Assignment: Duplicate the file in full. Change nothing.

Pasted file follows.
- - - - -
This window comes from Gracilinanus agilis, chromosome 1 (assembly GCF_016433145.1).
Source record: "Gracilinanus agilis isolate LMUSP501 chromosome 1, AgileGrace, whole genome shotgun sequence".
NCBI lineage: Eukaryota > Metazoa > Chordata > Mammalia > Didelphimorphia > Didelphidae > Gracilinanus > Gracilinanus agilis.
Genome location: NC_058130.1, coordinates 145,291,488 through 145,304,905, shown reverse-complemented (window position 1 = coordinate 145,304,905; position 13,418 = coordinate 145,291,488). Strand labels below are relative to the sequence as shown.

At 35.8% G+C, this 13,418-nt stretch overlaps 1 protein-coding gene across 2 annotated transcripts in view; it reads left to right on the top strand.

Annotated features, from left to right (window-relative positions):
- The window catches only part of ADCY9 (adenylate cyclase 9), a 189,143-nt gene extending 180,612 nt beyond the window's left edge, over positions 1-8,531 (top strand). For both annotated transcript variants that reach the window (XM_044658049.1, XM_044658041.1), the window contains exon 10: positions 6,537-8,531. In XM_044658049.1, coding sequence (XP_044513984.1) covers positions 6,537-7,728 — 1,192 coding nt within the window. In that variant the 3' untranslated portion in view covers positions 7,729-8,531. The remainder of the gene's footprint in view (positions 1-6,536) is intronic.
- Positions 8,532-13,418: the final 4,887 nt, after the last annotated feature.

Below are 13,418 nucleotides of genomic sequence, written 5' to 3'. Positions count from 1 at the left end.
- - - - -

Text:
This window comes from Gracilinanus agilis, chromosome 1 (assembly GCF_016433145.1).
Source record: "Gracilinanus agilis isolate LMUSP501 chromosome 1, AgileGrace, whole genome shotgun sequence".
NCBI lineage: Eukaryota > Metazoa > Chordata > Mammalia > Didelphimorphia > Didelphidae > Gracilinanus > Gracilinanus agilis.
Genome location: NC_058130.1, coordinates 145,291,488 through 145,304,905, shown reverse-complemented (window position 1 = coordinate 145,304,905; position 13,418 = coordinate 145,291,488). Strand labels below are relative to the sequence as shown.

At 35.8% G+C, this 13,418-nt stretch overlaps 1 protein-coding gene across 2 annotated transcripts in view; it reads left to right on the top strand.

Annotated features, from left to right (window-relative positions):
- The window catches only part of ADCY9 (adenylate cyclase 9), a 189,143-nt gene extending 180,612 nt beyond the window's left edge, over positions 1-8,531 (top strand). For both annotated transcript variants that reach the window (XM_044658049.1, XM_044658041.1), the window contains exon 10: positions 6,537-8,531. In XM_044658049.1, coding sequence (XP_044513984.1) covers positions 6,537-7,728 — 1,192 coding nt within the window. In that variant the 3' untranslated portion in view covers positions 7,729-8,531. The remainder of the gene's footprint in view (positions 1-6,536) is intronic.
- Positions 8,532-13,418: the final 4,887 nt, after the last annotated feature.

Below are 13,418 nucleotides of genomic sequence, written 5' to 3'. Positions count from 1 at the left end.